Other activities of the surveyors were the maintenance of the sluices and counter walls, the provision of ” handfasts ” for the bridges over the fleets, the care of the chapel, and of course the annual dinner. Judging by the sums allotted for this function it must have been the social event of the year. The references to the chapel are interesting for they show how stagnant was the church life of the little community at this time. It seems that even the stipulated twenty sermons per annum were not preached, for the accounts contain references to ” Paid Jolly for thirteen Sundays and whasing [sic] the surplis, 9s.,” ” Paid Bennett for being cleark at the chappie twelve Sundays, 6s.” The accounts show that the surveyors were busy during the building of the new church in 1745. They erected a new gate to the churchyard and provided a table for the chapel. The chapel windows were constantly being blown in, and the item ” Glazing ye chaple windows ” appears with mono­tonous regularity. It was eventually decided to fit shutters, and in 1761 appears the entry ” Paid for the chapell windows £2 Is. 2d.” Benton, one hundred years later, comments: “The chapel has the peculiarity of having windows secured by outside shutters.” The shutters were only taken down when services were to be held.

§3.   The Maintenance Of The Walls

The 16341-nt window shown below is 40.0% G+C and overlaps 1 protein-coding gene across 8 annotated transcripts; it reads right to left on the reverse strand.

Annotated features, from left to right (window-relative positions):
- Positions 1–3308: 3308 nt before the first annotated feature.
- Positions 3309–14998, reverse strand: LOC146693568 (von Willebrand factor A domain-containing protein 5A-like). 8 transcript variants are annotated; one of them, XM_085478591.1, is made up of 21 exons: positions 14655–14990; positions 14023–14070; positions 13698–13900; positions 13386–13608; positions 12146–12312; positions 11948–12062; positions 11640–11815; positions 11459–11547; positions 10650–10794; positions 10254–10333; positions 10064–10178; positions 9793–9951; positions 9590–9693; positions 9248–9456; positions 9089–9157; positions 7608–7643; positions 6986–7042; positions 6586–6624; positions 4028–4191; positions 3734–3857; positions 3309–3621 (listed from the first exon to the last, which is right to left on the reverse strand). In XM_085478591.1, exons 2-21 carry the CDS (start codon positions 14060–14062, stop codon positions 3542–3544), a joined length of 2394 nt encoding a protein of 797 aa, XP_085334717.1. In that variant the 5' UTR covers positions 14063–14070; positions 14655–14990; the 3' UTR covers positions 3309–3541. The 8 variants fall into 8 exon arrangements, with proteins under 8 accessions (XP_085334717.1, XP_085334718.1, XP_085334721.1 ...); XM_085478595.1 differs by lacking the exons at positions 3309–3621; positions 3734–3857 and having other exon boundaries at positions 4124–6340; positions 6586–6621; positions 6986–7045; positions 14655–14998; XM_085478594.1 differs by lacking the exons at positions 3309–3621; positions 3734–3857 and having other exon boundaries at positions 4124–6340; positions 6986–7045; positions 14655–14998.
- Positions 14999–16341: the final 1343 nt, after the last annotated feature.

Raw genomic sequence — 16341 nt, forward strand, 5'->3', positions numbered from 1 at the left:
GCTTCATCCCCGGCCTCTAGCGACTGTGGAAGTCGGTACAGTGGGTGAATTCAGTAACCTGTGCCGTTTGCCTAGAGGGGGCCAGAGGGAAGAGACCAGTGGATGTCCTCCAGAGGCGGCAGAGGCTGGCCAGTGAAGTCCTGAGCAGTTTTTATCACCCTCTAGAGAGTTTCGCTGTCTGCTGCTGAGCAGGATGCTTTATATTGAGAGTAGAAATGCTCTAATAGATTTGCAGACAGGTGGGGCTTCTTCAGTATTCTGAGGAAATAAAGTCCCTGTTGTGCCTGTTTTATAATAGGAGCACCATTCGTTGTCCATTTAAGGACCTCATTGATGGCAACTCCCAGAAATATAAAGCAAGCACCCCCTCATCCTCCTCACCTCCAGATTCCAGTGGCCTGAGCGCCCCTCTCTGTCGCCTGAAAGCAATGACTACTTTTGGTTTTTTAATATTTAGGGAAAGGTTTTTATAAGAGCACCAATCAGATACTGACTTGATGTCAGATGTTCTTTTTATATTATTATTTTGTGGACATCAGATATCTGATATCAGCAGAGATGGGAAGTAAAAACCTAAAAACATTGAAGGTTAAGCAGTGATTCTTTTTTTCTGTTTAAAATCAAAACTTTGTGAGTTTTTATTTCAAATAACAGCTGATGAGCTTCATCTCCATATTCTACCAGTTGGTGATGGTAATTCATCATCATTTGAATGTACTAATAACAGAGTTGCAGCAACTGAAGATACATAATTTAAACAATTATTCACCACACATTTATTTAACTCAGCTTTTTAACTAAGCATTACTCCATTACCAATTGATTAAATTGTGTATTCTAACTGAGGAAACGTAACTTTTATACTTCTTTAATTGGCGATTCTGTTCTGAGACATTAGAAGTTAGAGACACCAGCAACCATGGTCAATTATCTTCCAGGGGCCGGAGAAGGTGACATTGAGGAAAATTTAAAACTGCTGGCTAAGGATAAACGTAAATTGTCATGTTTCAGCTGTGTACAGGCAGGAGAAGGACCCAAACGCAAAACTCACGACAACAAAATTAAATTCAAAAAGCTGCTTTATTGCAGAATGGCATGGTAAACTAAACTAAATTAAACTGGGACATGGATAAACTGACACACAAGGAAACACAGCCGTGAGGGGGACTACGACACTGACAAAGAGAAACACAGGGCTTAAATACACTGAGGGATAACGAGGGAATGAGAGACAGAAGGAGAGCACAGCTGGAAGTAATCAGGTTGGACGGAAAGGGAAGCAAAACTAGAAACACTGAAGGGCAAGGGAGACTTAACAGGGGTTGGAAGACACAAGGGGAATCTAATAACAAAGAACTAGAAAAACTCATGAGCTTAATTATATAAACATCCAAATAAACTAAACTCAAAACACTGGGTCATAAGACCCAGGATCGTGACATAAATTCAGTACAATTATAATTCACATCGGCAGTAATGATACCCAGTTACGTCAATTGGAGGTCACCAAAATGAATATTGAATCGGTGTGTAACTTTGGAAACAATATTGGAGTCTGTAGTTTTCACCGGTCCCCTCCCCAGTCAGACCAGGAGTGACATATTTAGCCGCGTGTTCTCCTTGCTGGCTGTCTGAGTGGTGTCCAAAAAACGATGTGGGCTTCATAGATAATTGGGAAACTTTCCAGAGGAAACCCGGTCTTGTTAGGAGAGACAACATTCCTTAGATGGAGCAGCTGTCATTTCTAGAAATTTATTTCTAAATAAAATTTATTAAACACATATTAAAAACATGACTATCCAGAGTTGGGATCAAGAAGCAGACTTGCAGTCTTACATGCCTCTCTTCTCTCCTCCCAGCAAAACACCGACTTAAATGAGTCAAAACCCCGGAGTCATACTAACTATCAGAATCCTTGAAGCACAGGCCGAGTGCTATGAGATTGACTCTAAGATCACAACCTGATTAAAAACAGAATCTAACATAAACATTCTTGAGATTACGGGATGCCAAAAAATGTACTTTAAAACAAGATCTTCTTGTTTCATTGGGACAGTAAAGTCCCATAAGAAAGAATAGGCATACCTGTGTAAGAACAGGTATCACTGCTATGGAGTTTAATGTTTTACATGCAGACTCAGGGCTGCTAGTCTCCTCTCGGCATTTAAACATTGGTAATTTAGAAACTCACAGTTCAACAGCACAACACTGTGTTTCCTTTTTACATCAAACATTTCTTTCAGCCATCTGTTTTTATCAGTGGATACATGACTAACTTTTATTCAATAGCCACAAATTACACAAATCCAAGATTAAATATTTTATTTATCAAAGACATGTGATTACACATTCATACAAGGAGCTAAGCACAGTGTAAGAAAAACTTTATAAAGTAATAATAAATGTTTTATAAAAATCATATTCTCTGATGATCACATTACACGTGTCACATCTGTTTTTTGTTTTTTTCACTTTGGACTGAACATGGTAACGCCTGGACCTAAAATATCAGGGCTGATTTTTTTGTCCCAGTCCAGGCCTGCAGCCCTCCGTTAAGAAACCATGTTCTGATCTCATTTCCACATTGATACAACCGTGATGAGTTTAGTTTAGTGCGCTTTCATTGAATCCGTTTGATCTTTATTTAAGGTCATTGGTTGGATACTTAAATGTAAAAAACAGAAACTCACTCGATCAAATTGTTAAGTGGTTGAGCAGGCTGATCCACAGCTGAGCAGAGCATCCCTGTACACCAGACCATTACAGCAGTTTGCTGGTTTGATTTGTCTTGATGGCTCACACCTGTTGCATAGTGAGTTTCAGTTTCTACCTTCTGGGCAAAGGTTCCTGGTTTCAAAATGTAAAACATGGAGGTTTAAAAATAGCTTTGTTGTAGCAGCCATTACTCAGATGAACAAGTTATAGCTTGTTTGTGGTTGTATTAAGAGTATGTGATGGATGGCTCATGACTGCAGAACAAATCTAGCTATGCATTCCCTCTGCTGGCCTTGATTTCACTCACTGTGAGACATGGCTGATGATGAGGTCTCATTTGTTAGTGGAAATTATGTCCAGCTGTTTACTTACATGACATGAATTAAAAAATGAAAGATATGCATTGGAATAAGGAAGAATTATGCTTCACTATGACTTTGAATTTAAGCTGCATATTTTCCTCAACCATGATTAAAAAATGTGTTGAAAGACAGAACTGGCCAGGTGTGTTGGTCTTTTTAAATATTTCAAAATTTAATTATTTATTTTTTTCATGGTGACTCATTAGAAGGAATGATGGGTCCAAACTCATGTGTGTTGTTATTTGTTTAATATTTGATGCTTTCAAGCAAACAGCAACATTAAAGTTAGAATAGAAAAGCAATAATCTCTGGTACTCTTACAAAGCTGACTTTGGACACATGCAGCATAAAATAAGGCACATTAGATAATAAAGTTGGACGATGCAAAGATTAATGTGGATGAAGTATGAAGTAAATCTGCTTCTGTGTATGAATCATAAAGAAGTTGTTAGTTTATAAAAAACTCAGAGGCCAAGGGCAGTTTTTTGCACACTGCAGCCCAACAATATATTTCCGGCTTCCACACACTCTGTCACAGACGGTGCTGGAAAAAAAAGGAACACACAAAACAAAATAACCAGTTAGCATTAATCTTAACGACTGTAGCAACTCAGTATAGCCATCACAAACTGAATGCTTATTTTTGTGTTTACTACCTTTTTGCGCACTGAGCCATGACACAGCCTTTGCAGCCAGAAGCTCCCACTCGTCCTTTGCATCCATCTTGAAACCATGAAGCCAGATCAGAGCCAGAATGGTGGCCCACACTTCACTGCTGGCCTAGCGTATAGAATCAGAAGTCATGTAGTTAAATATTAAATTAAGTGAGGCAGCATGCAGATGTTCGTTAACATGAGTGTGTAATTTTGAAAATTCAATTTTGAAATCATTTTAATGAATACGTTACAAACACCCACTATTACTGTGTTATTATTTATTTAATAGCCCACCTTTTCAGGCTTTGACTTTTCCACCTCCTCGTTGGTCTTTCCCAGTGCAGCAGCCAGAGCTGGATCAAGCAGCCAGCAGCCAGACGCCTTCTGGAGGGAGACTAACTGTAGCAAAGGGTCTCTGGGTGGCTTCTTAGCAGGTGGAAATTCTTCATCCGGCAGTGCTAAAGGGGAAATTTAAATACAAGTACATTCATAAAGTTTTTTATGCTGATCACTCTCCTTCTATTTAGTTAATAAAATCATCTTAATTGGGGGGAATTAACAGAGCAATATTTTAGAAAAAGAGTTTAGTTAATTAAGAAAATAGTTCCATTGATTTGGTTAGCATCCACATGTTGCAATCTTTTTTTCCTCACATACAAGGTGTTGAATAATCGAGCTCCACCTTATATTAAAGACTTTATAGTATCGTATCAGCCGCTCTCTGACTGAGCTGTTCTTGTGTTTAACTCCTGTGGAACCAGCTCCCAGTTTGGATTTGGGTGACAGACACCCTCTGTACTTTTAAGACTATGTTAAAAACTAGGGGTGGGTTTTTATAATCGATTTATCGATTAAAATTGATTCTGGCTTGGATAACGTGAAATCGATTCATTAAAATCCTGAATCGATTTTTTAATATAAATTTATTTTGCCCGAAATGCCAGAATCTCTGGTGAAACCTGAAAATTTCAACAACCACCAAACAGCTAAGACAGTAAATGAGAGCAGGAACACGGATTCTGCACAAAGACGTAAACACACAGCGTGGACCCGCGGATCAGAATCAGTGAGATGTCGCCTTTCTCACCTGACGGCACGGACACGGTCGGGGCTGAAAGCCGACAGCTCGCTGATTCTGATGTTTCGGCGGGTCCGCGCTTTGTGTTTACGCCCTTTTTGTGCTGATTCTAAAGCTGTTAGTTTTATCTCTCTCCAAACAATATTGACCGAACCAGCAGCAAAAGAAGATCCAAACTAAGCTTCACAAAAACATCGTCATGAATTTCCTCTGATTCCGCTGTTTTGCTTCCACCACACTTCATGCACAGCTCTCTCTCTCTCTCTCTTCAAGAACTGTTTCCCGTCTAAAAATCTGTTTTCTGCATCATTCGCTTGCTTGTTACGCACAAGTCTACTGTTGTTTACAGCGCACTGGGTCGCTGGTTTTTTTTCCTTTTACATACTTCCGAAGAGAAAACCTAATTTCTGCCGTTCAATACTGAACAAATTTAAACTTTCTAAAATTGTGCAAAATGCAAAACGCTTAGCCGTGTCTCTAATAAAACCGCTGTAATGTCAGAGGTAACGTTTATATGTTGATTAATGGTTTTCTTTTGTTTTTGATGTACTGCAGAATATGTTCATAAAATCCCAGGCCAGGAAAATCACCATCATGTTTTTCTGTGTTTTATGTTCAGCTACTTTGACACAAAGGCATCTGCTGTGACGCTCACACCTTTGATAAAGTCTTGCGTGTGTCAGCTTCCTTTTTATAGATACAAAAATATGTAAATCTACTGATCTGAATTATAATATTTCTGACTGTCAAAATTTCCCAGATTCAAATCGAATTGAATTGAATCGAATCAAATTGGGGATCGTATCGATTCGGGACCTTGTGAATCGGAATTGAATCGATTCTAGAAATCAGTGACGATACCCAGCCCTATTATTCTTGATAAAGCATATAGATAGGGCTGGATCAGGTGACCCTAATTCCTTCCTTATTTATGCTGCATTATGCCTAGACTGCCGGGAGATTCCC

How soon after the Dutch wall was built the Third Acre wall rates were instituted is unknown, but two extracts from the records of the Dutch Church in London suggest that some elementary system of rating was in force by the beginning of the seventeenth century. In 1721 one John Green-way gives a receipt to Mr. Vanbord for ” Twelf pound fifteen shillens by the order of the Dutch Church for 51 ackers (i.e., acres) at five shillens a naker for the uses of the seay walls.” About this time also there is an entry: “If there comes an outrageous tide to allow in proportion what other gentlemen doe.” Outrageous tides certainly did come, for in 1731, and again on 16 February, 1735, the island was inundated. Not only Canvey but all the levels of the estuary were affected by the floods in 1735. The minutes of the Dengie Commissioners tell of ” the late outrageous tide,” and those for the Commissioners of the Gravesend Levels record: ” All the lands in the levels are now under water by the very extraordinary inundation or over­flowing of the sea on Monday last, and several breaches are made in several parts of the walls of the said levels whereby great loss and damage has happened, and more damages are likely to ensue.” It was on this occasion that the Thames overflowed into Westminster Hall while the Courts were sitting and the Judges were obliged to be carried out. Giving an account of these events the contemporary ” Gentleman’s Magazine ” continued: ” The little isles of Candy (i.e., Canvey) and Fowlnesse were quite under water, not a hoof was saved thereon, and the inhabitants were taken from the upper part of their houses into boats.” There were no Commissioners of Sewers for Canvey Island because of the Dutch responsibility for the walls, and therefore no direct evidence is available of the effect of this flood on Canvey Island. However, it must have made a deep impression upon people at the time, for Morant, writing some thirty years after the event, makes a special point of including a footnote in his History of Essex about the following incident which occurred at the time. “One half the cattle and sheep were drowned. A cow and five hogs, then happening to stand on a dung hill, were swept by the on-rushing water nearly a mile over a deep creek and luckily preserved from being driven with the rapidity of the stream by the dung hill being stopped by a high bank.” No lives appear to have been lost in these floods; this may have been due to the fact that most of the houses were located on parts of the island which were slightly higher than the surround­ing marsh. Some credit must also be given to those who designed the original Dutch cottages, for, unlike most of the dwellings in modern Canvey, they had bedrooms upstairs.